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Kate DiCamillo Quotes

32 of the best book quotes from Kate DiCamillo
01
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“Winn-Dixie looked straight at me when I said that to him, like he was feeling relieved to finally have somebody understand his situation. I nodded my head at him and went on talking.”
Kate DiCamillo
author
Because of Winn-Dixie
book
India Opal Buloni
Winn-Dixie
characters
understanding
relief
talking
feelings
dogs
looking
concepts
02
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“I stayed where I was and studied the tree. I wondered if my mama, wherever she was, had a tree full of bottles; and I wondered if I was a ghost to her, the same way she sometimes seemed like a ghost to me”
03
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″‘See,’ I said, ‘you don’t have any family and neither do I. I’ve got the preacher, of course. But I don’t have a mama. I mean I have one, but I don’t know where she is. She left when I was three years old. I can’t hardly remember her. And I bet you don’t remember your mama much either. So we’re almost like orphans.‘”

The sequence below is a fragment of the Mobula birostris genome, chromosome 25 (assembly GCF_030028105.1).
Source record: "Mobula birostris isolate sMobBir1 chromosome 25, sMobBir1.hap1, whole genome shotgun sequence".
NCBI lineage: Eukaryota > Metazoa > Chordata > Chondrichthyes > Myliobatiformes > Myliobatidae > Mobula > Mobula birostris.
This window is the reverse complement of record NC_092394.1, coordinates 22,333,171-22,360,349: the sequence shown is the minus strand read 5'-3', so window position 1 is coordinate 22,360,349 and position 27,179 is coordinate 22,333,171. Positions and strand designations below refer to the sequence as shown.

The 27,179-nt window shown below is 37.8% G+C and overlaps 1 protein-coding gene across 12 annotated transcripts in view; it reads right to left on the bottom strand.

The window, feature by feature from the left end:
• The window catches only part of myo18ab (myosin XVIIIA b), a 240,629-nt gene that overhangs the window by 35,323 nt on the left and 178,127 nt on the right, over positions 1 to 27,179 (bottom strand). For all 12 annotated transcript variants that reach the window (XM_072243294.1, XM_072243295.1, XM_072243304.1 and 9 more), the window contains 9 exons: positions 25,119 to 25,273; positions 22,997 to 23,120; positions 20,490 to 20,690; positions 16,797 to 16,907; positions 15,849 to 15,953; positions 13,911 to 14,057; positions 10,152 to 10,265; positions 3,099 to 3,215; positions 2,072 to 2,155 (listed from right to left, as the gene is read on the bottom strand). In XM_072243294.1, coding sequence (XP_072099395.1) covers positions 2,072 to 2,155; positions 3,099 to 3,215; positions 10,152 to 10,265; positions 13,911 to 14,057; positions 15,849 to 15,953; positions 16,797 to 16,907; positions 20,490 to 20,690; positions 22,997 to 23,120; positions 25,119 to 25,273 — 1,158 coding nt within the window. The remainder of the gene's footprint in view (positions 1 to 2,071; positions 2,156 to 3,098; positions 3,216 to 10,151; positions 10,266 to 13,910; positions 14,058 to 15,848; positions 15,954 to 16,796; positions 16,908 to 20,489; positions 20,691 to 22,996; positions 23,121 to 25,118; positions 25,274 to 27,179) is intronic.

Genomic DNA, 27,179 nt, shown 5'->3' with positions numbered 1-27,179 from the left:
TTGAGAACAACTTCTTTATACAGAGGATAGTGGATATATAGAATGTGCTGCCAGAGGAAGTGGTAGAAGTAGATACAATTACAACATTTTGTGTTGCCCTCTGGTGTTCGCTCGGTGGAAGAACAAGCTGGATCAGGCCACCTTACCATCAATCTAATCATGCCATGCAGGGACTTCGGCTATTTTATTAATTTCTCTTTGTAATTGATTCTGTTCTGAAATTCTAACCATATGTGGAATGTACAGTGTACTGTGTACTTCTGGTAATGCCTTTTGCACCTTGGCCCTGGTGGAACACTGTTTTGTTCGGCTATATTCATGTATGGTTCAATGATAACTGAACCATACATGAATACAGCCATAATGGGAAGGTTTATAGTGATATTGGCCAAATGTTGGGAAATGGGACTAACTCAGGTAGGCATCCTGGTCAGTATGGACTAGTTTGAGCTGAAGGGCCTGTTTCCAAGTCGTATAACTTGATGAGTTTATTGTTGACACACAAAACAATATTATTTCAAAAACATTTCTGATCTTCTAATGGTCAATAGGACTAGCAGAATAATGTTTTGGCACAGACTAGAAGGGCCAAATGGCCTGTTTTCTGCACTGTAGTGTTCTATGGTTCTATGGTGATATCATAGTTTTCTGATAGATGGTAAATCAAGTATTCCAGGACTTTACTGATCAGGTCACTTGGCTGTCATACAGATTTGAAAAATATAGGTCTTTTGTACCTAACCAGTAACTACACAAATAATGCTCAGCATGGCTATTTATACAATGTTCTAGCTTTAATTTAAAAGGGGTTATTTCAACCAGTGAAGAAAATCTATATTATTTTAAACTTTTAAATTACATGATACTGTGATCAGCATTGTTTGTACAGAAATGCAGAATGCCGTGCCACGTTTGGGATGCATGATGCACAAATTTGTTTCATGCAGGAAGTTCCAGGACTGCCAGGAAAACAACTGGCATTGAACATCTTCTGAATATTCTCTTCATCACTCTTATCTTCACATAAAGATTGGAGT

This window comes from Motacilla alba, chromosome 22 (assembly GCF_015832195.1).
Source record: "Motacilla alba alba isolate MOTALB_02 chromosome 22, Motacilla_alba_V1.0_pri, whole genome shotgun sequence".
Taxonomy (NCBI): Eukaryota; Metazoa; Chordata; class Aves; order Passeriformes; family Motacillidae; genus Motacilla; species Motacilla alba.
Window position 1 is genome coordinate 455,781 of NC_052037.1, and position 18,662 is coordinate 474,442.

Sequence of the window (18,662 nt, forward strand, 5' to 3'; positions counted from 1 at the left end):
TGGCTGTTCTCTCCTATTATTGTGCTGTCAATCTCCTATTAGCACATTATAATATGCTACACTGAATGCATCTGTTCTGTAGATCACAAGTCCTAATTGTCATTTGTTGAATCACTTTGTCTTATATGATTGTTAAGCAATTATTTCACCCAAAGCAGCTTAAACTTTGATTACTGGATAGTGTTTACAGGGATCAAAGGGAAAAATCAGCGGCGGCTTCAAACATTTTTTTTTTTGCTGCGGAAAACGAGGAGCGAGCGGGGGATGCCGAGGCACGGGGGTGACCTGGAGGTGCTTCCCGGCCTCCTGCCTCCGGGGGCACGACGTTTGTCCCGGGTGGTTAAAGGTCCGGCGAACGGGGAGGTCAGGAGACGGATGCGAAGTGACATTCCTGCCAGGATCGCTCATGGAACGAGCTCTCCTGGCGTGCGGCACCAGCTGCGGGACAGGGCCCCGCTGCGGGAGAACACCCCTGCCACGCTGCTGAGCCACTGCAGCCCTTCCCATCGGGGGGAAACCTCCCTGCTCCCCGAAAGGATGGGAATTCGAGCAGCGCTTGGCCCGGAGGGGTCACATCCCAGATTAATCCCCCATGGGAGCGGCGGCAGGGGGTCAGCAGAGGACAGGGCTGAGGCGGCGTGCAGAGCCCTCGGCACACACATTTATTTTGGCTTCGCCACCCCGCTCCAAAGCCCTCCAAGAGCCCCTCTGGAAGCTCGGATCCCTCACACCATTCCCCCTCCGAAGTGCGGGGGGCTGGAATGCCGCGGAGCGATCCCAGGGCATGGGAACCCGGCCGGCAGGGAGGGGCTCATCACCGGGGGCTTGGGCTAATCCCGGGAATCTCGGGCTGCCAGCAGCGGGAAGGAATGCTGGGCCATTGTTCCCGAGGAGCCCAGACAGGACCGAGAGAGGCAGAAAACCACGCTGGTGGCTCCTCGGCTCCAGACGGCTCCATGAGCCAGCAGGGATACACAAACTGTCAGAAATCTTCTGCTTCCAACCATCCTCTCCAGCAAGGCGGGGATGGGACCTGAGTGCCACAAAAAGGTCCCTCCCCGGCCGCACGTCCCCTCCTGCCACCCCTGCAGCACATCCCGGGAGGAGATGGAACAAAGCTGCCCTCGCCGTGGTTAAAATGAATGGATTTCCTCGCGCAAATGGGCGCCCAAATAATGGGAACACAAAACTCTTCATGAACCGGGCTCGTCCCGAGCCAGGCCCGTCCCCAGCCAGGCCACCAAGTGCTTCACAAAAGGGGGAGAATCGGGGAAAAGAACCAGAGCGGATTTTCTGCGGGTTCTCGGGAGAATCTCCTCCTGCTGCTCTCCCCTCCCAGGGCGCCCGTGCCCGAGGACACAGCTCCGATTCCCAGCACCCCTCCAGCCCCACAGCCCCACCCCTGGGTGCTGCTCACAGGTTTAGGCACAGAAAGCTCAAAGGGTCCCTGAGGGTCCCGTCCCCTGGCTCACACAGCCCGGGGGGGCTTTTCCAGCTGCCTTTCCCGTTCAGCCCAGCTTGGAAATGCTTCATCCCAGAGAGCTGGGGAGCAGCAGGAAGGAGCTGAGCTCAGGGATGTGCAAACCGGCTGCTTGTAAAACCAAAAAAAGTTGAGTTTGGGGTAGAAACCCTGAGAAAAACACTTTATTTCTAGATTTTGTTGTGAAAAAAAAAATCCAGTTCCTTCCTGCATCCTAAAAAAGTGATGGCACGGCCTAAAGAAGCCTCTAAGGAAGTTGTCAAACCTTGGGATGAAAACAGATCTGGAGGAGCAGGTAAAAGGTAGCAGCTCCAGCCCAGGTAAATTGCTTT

04
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“Winn-Dixie started to snore, and I nudged him with my foot to try to make him quit. I wanted to hear the rest of the story. It was important to me to hear how Littmus survived after losing everything he loved.”
05
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“There ain’t no way you can hold on to something that wants to go, you understand? You can only love what you got while you got it.”
06
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“All of a sudden it was hard for me to talk. I loved the preacher so much. I loved him because he loved Winn-Dixie. I loved him because he was going to forgive Winn-Dixie for being afraid. But most of all, I loved him for putting his arms around Winn-Dixie like that, like he was already trying to keep him safe.”
07
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“But in the meantime, you got to remember, you can’t always judge people by the things they done. You got to judge them by what they are doing now.”
08
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“I think the preacher thinks about my mama all the time, too. He’s still in love with her...But he doesn’t tell me that. He won’t talk to me about her at all.”
09
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″‘She loved you very much.’ ‘But she left me,’ I told him. ‘She left us,’ said the preacher softly...‘She packed her bags and left us, and she didn’t leave one thing behind.‘”